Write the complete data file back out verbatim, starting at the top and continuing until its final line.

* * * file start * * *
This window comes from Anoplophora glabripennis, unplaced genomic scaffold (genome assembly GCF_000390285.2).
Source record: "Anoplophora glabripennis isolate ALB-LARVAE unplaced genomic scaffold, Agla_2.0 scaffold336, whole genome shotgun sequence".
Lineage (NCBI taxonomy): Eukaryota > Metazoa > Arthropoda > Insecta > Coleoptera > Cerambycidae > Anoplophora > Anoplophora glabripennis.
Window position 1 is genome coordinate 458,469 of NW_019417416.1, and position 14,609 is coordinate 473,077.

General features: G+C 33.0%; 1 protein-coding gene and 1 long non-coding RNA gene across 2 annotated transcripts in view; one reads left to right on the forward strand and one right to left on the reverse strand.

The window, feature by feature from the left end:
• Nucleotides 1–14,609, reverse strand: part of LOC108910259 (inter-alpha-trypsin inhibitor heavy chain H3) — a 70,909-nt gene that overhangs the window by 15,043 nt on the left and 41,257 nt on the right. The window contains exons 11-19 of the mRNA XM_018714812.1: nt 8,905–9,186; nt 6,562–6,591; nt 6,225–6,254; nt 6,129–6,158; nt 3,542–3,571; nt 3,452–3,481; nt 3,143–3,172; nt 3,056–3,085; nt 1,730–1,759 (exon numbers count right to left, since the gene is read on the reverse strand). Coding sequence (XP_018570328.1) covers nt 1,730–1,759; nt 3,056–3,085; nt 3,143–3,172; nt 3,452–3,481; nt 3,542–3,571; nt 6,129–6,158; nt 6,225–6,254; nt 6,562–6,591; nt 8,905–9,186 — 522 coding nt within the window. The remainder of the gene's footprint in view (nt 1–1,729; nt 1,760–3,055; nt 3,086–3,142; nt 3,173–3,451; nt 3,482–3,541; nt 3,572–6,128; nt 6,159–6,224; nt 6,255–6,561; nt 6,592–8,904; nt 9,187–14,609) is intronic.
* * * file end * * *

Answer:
This window comes from Anoplophora glabripennis, unplaced genomic scaffold (genome assembly GCF_000390285.2).
Source record: "Anoplophora glabripennis isolate ALB-LARVAE unplaced genomic scaffold, Agla_2.0 scaffold336, whole genome shotgun sequence".
Lineage (NCBI taxonomy): Eukaryota > Metazoa > Arthropoda > Insecta > Coleoptera > Cerambycidae > Anoplophora > Anoplophora glabripennis.
Window position 1 is genome coordinate 458,469 of NW_019417416.1, and position 14,609 is coordinate 473,077.

General features: G+C 33.0%; 1 protein-coding gene and 1 long non-coding RNA gene across 2 annotated transcripts in view; one reads left to right on the forward strand and one right to left on the reverse strand.

The window, feature by feature from the left end:
• Nucleotides 1–14,609, reverse strand: part of LOC108910259 (inter-alpha-trypsin inhibitor heavy chain H3) — a 70,909-nt gene that overhangs the window by 15,043 nt on the left and 41,257 nt on the right. The window contains exons 11-19 of the mRNA XM_018714812.1: nt 8,905–9,186; nt 6,562–6,591; nt 6,225–6,254; nt 6,129–6,158; nt 3,542–3,571; nt 3,452–3,481; nt 3,143–3,172; nt 3,056–3,085; nt 1,730–1,759 (exon numbers count right to left, since the gene is read on the reverse strand). Coding sequence (XP_018570328.1) covers nt 1,730–1,759; nt 3,056–3,085; nt 3,143–3,172; nt 3,452–3,481; nt 3,542–3,571; nt 6,129–6,158; nt 6,225–6,254; nt 6,562–6,591; nt 8,905–9,186 — 522 coding nt within the window. The remainder of the gene's footprint in view (nt 1–1,729; nt 1,760–3,055; nt 3,086–3,142; nt 3,173–3,451; nt 3,482–3,541; nt 3,572–6,128; nt 6,159–6,224; nt 6,255–6,561; nt 6,592–8,904; nt 9,187–14,609) is intronic.